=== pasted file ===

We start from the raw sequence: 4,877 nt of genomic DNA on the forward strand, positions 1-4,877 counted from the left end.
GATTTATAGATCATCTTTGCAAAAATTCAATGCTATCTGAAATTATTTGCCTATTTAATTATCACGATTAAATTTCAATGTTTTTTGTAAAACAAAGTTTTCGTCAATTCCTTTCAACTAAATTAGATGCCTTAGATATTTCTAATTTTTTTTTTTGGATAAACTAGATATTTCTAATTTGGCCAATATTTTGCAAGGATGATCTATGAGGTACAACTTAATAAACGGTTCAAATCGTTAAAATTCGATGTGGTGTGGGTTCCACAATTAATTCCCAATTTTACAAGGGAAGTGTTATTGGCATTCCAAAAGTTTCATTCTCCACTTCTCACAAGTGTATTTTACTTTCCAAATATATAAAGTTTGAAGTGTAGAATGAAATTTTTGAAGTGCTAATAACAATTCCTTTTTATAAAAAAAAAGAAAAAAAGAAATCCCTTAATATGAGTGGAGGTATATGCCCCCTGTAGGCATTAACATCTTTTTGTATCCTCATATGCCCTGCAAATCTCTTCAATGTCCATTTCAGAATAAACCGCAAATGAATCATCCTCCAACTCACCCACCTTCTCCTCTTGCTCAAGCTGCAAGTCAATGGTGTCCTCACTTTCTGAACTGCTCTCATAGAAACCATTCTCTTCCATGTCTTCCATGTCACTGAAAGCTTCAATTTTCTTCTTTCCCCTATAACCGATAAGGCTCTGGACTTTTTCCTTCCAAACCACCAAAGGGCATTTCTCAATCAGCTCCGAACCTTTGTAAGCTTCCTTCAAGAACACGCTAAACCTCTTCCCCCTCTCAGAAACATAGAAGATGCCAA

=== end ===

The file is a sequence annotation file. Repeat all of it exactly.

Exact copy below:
We start from the raw sequence: 4,877 nt of genomic DNA on the forward strand, positions 1-4,877 counted from the left end.
GATTTATAGATCATCTTTGCAAAAATTCAATGCTATCTGAAATTATTTGCCTATTTAATTATCACGATTAAATTTCAATGTTTTTTGTAAAACAAAGTTTTCGTCAATTCCTTTCAACTAAATTAGATGCCTTAGATATTTCTAATTTTTTTTTTTGGATAAACTAGATATTTCTAATTTGGCCAATATTTTGCAAGGATGATCTATGAGGTACAACTTAATAAACGGTTCAAATCGTTAAAATTCGATGTGGTGTGGGTTCCACAATTAATTCCCAATTTTACAAGGGAAGTGTTATTGGCATTCCAAAAGTTTCATTCTCCACTTCTCACAAGTGTATTTTACTTTCCAAATATATAAAGTTTGAAGTGTAGAATGAAATTTTTGAAGTGCTAATAACAATTCCTTTTTATAAAAAAAAAGAAAAAAAGAAATCCCTTAATATGAGTGGAGGTATATGCCCCCTGTAGGCATTAACATCTTTTTGTATCCTCATATGCCCTGCAAATCTCTTCAATGTCCATTTCAGAATAAACCGCAAATGAATCATCCTCCAACTCACCCACCTTCTCCTCTTGCTCAAGCTGCAAGTCAATGGTGTCCTCACTTTCTGAACTGCTCTCATAGAAACCATTCTCTTCCATGTCTTCCATGTCACTGAAAGCTTCAATTTTCTTCTTTCCCCTATAACCGATAAGGCTCTGGACTTTTTCCTTCCAAACCACCAAAGGGCATTTCTCAATCAGCTCCGAACCTTTGTAAGCTTCCTTCAAGAACACGCTAAACCTCTTCCCCCTCTCAGAAACATAGAAGATGCCAA